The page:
All-terrain vehicles (ATV) have become an increasingly popular way to have some fun. Introduced to the Missouri public in the early 1970s, these vehicles were marketed as fun toys for the entire family. Most adult ATVs are capable of going up to 95 miles per hour. Marshall MO accident lawyers have noted that when used for farm or work related activities, ATV injuries are rare, but when used for recreation, the story changes markedly.
The Missouri Highway Patrol reported an incident which sent a Marshall MO man to the hospital. The ATV accident occurred Tuesday, Oct 4th in a rural Marshall field. David A. Robbins, 61, was driving a 2010 Polaris, which somehow backed over the edge of a six foot drop. He was thrown from the vehicle, and airlifted by Staff for Life air ambulance to Columbia's University Hospital.
According to government statistics, there were 131,900 emergency room reported injuries from ATV accidents and 376 fatalities in 2009. 25% of these accidents happened to children under the age of 16. In Missouri alone there were 62 reported deaths resulting from ATV accidents between 2007 and 2009.
Nationwide, legislators and manufacturers have continued to make efforts to ensure ATV safety, since their dangers became obvious. Some of these changes include banning three wheeled ATVs, limitations on the engine size for child-sized ATVs, and the offering of operator training programs nationwide. Despite these efforts, ATV related injuries and fatalities continue to increase. A 2010 study by the University of Utah Department of Neurosurgery reported that spine trauma from ATV accidents costs our nation $3.24 billion each year!
Rollovers are one of the main dangers with ATVs, because their wheelbase is short relative to the height of the vehicle and rider. Obviously, since an ATV is completely unenclosed, the rider would be either thrown free of the vehicle or crushed under it during a rollover accident.
ATV Safe Driving Tips
Heavy machinery and high speeds provide an exciting way to spend leisure time for many of Missouri's citizens. To enjoy your ATV and stay safe at the same time, follow these common sense tips:
• Receive the proper training for your vehicle Click here https://online.svia.org/training/Enroll/EnrollIntro.aspx to learn how to enroll in an ATV safety training course.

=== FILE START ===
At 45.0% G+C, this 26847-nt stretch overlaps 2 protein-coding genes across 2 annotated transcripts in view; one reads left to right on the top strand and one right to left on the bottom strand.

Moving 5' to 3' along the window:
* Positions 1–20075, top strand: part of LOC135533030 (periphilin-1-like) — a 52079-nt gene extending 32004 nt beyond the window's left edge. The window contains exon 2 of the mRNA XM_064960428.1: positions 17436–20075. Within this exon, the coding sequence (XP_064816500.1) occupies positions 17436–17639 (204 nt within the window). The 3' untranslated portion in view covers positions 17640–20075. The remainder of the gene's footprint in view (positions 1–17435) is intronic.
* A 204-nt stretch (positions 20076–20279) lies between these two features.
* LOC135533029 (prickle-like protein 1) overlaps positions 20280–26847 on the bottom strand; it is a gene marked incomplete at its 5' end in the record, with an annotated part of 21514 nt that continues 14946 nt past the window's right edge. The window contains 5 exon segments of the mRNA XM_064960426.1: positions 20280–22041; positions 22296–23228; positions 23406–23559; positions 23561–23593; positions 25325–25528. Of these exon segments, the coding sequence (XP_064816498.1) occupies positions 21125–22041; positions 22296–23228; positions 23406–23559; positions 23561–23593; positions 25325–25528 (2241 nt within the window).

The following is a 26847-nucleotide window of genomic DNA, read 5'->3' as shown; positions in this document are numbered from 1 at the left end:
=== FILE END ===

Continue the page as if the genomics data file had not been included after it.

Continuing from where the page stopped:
• Always wear a helmet, even though Missouri law only requires it for riders under the age of 18. Those without helmets have been found much more likely to sustain traumatic brain injury from an ATV accident. Select a motorcycle or other motorized sports helmet and make sure the helmet is certified by the U.S. Department of Transportation (DOT).
• Wear protective gear such as over-the-ankle boots, goggles, gloves.
• No children should drive adult size ATVs. Children under 16 on adult ATVs have been found twice as likely to be injured as those riding smaller and less powerful youth ATVs.
• Do not drive ATVs on paved roads. This is a bit counter-intuitive, as it seems that they would be perfectly safe on a paved road. However, because of how ATVs are designed, they can actually be difficult to control on paved roads. Collisions with cars or trucks frequently prove fatal.
• Never drive under the influence on an ATV, or any other vehicle. Although this is common sense, it bears frequent repetition.
If you are injured in an ATV accident, you may or may not be able to collect any damages. Was the accident caused by the negligence of someone else? Was it caused by a defective part or design? If so, you might need an ATV accident lawyer. Call the Columbia law firm of Aaron Sachs and Associates today, toll free at 1-888-777-Auto (2886) to see if we can help you.
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